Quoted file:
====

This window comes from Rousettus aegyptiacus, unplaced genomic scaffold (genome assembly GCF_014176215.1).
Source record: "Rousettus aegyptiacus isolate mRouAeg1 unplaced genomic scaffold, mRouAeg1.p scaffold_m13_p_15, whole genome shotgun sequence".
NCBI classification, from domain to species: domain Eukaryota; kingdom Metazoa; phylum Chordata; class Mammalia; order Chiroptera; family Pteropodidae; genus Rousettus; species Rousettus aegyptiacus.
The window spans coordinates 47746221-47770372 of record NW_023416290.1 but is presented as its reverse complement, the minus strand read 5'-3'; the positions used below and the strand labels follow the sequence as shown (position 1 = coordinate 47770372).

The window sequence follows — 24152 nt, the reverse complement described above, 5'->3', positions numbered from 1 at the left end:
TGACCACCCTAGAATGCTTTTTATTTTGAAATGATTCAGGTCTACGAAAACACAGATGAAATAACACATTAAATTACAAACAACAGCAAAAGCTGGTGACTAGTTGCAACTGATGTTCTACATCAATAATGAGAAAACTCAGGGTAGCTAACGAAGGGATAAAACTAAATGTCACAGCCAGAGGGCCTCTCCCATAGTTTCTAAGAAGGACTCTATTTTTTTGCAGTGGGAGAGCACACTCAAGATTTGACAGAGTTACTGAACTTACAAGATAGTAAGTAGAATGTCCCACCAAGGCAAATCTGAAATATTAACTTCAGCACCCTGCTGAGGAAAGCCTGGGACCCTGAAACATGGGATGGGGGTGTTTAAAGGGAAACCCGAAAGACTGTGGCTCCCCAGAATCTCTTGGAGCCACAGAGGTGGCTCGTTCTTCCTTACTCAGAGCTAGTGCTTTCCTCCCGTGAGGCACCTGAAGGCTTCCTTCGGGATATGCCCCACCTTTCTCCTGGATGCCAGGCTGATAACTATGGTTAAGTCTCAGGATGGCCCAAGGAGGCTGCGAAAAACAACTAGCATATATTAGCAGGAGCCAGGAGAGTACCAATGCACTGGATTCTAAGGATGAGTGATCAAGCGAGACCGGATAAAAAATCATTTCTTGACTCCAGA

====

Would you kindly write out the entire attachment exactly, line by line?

This window comes from Rousettus aegyptiacus, unplaced genomic scaffold (genome assembly GCF_014176215.1).
Source record: "Rousettus aegyptiacus isolate mRouAeg1 unplaced genomic scaffold, mRouAeg1.p scaffold_m13_p_15, whole genome shotgun sequence".
NCBI classification, from domain to species: domain Eukaryota; kingdom Metazoa; phylum Chordata; class Mammalia; order Chiroptera; family Pteropodidae; genus Rousettus; species Rousettus aegyptiacus.
The window spans coordinates 47746221-47770372 of record NW_023416290.1 but is presented as its reverse complement, the minus strand read 5'-3'; the positions used below and the strand labels follow the sequence as shown (position 1 = coordinate 47770372).

The window sequence follows — 24152 nt, the reverse complement described above, 5'->3', positions numbered from 1 at the left end:
TGACCACCCTAGAATGCTTTTTATTTTGAAATGATTCAGGTCTACGAAAACACAGATGAAATAACACATTAAATTACAAACAACAGCAAAAGCTGGTGACTAGTTGCAACTGATGTTCTACATCAATAATGAGAAAACTCAGGGTAGCTAACGAAGGGATAAAACTAAATGTCACAGCCAGAGGGCCTCTCCCATAGTTTCTAAGAAGGACTCTATTTTTTTGCAGTGGGAGAGCACACTCAAGATTTGACAGAGTTACTGAACTTACAAGATAGTAAGTAGAATGTCCCACCAAGGCAAATCTGAAATATTAACTTCAGCACCCTGCTGAGGAAAGCCTGGGACCCTGAAACATGGGATGGGGGTGTTTAAAGGGAAACCCGAAAGACTGTGGCTCCCCAGAATCTCTTGGAGCCACAGAGGTGGCTCGTTCTTCCTTACTCAGAGCTAGTGCTTTCCTCCCGTGAGGCACCTGAAGGCTTCCTTCGGGATATGCCCCACCTTTCTCCTGGATGCCAGGCTGATAACTATGGTTAAGTCTCAGGATGGCCCAAGGAGGCTGCGAAAAACAACTAGCATATATTAGCAGGAGCCAGGAGAGTACCAATGCACTGGATTCTAAGGATGAGTGATCAAGCGAGACCGGATAAAAAATCATTTCTTGACTCCAGA